C) Comparisons between specific drugs within a drug class:

1. Specific H2RAs vs specific H2RAs

2. Specific PPIs vs specific PPIs

3. Specific antacids vs specific antacids

D) Comparisons of combinations of specific drugs:

1. H2RAs plus 1 or more of the following: antacids, sucralfate, or bismuth salts vs PPIs

2. H2RAs plus 1 or more of the following: antacids, sucralfate, or bismuth salts vs placebo, no treatment, or supportive therapy

3. PPIs plus 1 or more of the following: antacids, sucralfate, or bismuth salts vs H2RAs

4. PPIs plus 1 or more of the following: antacids, sucralfate, or bismuth salts vs placebo, no treatment, or supportive therapy

Primary and Secondary Outcomes

There were 3 primary outcomes: all-cause mortality to near-term age or discharge, any upper GI bleeding in newborns at risk for upper GI bleeding, and number of days of upper GI bleeding in newborns with this condition.

There were 20 secondary outcomes, including detection of gastric lesions, all-cause infant mortality, anemia requiring blood transfusion, volume of blood transfused for treatment of upper GI bleeding, and number of blood transfusions for treatment of upper GI bleeding.

Interventions

There were 4 trials in which infants at high risk for GI bleeding were enrolled with the goal of prevention. All 4 studies compared an H2RA vs no treatment. The first study compared cimetidine 5 mg/kg/day for 5 days vs no treatment; the second study compared ranitidine 5 mg/kg/day intravenously divided into 3 doses for 4 days vs no treatment; the third study compared cimetidine 5 mg/kg/dose intravenously 2 per day for 3 to 5 days vs no treatment; the fourth study compared ranitidine 5 mg/kg/day intravenously, 3 divided doses for 4 days regardless of gastric pH vs no treatment.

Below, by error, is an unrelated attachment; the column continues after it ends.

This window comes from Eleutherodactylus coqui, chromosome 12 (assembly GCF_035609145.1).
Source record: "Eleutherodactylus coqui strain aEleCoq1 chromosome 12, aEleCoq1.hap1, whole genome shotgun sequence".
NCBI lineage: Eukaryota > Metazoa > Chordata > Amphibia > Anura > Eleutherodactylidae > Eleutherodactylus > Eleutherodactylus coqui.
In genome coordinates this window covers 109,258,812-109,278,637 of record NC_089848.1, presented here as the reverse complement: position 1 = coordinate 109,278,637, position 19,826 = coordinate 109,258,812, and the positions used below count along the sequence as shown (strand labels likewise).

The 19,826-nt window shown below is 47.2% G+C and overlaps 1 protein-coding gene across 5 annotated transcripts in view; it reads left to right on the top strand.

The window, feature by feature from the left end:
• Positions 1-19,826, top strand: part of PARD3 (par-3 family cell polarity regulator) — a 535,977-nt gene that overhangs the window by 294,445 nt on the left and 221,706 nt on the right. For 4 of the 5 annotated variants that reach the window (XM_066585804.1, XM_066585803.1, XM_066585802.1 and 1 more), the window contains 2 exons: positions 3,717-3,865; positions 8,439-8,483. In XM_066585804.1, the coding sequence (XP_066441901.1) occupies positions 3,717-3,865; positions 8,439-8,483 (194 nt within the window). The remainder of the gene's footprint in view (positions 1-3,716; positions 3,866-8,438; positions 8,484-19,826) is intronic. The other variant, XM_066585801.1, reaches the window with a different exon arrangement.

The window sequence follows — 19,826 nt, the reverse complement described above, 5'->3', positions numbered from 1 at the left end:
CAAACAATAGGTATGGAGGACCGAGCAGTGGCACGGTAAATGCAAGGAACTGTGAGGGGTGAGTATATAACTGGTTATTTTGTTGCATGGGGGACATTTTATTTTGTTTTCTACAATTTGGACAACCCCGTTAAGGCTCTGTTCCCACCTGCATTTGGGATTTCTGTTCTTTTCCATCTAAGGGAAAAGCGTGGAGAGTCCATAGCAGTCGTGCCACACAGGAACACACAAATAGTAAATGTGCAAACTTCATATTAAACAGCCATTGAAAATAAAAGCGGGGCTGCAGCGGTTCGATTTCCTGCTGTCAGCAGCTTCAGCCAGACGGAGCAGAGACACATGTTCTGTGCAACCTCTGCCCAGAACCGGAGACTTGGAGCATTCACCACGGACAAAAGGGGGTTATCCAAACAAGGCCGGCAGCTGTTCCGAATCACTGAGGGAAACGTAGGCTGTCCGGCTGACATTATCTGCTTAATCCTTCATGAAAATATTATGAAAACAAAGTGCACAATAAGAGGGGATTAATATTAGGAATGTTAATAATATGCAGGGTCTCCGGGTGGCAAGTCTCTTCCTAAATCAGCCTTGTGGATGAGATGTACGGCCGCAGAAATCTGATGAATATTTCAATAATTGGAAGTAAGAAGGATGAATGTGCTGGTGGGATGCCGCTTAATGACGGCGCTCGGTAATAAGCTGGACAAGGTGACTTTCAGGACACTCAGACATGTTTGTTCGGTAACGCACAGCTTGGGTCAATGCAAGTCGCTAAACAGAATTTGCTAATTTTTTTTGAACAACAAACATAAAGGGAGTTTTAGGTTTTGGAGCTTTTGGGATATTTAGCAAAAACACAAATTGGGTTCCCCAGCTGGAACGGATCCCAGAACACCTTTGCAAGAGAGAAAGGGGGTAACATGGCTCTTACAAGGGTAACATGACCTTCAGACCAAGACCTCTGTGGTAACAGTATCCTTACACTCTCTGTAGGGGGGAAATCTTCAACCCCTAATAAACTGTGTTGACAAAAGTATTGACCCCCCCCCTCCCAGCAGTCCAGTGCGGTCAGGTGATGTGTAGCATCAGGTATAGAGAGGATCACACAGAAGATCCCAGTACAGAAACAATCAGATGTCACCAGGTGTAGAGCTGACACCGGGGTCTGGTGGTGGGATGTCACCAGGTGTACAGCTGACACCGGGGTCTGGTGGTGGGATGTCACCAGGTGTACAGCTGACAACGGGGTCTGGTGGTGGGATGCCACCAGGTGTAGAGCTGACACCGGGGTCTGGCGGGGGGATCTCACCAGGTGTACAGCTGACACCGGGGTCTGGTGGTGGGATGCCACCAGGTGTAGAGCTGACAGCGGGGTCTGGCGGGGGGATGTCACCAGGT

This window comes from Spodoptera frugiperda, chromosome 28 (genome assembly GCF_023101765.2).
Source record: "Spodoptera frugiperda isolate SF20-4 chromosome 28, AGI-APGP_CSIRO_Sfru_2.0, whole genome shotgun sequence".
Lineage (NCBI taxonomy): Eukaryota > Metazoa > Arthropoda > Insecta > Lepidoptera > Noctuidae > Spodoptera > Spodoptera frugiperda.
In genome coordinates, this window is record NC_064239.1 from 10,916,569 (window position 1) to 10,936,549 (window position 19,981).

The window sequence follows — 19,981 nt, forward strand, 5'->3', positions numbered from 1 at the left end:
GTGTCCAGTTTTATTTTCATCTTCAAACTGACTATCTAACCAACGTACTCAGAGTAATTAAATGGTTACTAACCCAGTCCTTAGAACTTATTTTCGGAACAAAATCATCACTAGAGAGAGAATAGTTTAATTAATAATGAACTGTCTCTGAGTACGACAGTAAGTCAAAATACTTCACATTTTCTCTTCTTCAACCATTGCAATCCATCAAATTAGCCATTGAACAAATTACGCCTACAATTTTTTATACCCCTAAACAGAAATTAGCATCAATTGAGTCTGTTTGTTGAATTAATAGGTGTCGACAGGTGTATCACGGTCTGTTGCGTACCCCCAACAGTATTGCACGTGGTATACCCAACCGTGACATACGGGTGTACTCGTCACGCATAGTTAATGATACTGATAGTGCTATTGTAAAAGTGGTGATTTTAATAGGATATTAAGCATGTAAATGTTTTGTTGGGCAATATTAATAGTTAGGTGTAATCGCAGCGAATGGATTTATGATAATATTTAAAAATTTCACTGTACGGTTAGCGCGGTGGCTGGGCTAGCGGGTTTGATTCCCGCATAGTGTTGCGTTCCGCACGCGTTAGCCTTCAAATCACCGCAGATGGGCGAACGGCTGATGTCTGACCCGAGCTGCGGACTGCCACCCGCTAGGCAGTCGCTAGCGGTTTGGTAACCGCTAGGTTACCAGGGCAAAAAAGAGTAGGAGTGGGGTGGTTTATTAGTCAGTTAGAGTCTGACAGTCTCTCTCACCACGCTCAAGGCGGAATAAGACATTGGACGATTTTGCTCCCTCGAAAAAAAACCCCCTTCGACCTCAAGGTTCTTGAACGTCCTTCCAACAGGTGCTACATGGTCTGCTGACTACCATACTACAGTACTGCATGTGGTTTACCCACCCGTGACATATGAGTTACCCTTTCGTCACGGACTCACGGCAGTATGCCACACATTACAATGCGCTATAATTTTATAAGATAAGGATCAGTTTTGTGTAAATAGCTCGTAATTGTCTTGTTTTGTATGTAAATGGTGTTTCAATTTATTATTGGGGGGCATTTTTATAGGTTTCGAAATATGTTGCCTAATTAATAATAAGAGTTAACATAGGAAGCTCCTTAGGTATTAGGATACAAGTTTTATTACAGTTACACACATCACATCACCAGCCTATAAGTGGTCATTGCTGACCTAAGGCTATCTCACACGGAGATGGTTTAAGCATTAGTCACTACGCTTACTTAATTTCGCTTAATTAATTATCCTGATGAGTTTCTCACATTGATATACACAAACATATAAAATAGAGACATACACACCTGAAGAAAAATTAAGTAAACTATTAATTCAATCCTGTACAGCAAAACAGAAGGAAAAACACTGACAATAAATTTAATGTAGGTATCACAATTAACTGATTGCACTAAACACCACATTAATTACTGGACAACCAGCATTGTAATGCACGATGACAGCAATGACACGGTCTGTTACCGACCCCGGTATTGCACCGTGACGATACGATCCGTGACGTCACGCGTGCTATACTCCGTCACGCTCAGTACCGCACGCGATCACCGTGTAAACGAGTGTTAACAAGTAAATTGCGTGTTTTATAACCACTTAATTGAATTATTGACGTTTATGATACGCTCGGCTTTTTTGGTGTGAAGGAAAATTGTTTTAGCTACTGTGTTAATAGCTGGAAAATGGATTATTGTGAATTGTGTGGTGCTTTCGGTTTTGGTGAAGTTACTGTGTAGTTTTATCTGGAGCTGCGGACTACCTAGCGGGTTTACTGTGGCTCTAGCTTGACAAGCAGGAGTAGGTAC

There were 7 trials in which infants with active GI bleeding were enrolled to receive treatment. Four of these trials compared an H2RA vs no treatment. The first study compared cimetidine 3 mg/kg to 5 mg/kg intravenous 6 to 8 hourly until bleeding stopped, then continued for 3 to 5 days longer vs no treatment; the second study compared famotidine 0.3 mg/kg 12 hourly for 48 to 72 hours until bleeding stopped for 24 hours vs usual therapy; the third study compared ranitidine 0.6 mg/kg loading dose followed by 0.15 mg/kg/hour intravenous infusion until bleeding stopped for 24 hours vs no treatment; the fourth study compared ranitidine 3 mg/kg/day to 5 mg/kg/day intravenously for 3 to 5 days, and 1/3 Smecta packet then 1/4 packet 3 times per day vs usual therapy.

The remaining 3 trials compared a PPI vs no treatment. The first study compared omeprazole 1 mg/kg twice per day for 5 days plus usual therapy vs usual therapy on its own; the second study compared omeprazole 0.6 mg/kg intragastric once per day for 5 days plus usual therapy vs usual therapy; the third study compared omeprazole 0.7 mg/kg intragastric every day for 5 days vs usual therapy.

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Results

Prevention of Upper GI Bleeding in Newborns

In a single trial with 53 infants, no difference was reported in mortality from use of an H2RA compared with no treatment. Quality of evidence was graded very low. Meta-analysis of 4 trials with 329 infants found that upper GI bleeding was reduced from use of H2RA (typical risk ratio [RR] 0.36; 95% confidence interval [CI], 0.22-0.58; typical risk difference [RD] -0.20; 95% CI, -0.28 to −0.11; number needed to treat for an additional beneficial outcome [NNTB] 5; 95% CI, 4-9) compared with no treatment, and that there were no serious adverse reactions. Quality of evidence was graded moderate.